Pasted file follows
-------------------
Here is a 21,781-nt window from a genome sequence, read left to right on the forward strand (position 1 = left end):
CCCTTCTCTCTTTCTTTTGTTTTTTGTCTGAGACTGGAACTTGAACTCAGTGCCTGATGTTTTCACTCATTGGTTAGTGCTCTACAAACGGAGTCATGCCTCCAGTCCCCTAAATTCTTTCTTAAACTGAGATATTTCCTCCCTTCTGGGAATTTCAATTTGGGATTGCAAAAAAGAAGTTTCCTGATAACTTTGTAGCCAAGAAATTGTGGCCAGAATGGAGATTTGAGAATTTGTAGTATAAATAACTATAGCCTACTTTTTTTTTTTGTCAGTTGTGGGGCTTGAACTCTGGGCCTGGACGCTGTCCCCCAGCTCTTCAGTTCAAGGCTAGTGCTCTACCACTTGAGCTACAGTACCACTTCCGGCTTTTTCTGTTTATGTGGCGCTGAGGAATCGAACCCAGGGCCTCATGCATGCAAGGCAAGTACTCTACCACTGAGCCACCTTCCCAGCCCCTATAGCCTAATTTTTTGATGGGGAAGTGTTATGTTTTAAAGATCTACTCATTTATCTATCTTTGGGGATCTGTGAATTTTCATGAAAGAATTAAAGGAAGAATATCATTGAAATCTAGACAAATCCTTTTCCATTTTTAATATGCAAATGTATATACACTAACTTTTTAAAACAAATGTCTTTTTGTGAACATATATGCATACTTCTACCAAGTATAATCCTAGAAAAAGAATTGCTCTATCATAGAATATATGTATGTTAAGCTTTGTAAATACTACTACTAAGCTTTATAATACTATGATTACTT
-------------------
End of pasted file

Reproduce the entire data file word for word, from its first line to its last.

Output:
Here is a 21,781-nt window from a genome sequence, read left to right on the forward strand (position 1 = left end):
CCCTTCTCTCTTTCTTTTGTTTTTTGTCTGAGACTGGAACTTGAACTCAGTGCCTGATGTTTTCACTCATTGGTTAGTGCTCTACAAACGGAGTCATGCCTCCAGTCCCCTAAATTCTTTCTTAAACTGAGATATTTCCTCCCTTCTGGGAATTTCAATTTGGGATTGCAAAAAAGAAGTTTCCTGATAACTTTGTAGCCAAGAAATTGTGGCCAGAATGGAGATTTGAGAATTTGTAGTATAAATAACTATAGCCTACTTTTTTTTTTTGTCAGTTGTGGGGCTTGAACTCTGGGCCTGGACGCTGTCCCCCAGCTCTTCAGTTCAAGGCTAGTGCTCTACCACTTGAGCTACAGTACCACTTCCGGCTTTTTCTGTTTATGTGGCGCTGAGGAATCGAACCCAGGGCCTCATGCATGCAAGGCAAGTACTCTACCACTGAGCCACCTTCCCAGCCCCTATAGCCTAATTTTTTGATGGGGAAGTGTTATGTTTTAAAGATCTACTCATTTATCTATCTTTGGGGATCTGTGAATTTTCATGAAAGAATTAAAGGAAGAATATCATTGAAATCTAGACAAATCCTTTTCCATTTTTAATATGCAAATGTATATACACTAACTTTTTAAAACAAATGTCTTTTTGTGAACATATATGCATACTTCTACCAAGTATAATCCTAGAAAAAGAATTGCTCTATCATAGAATATATGTATGTTAAGCTTTGTAAATACTACTACTAAGCTTTATAATACTATGATTACTT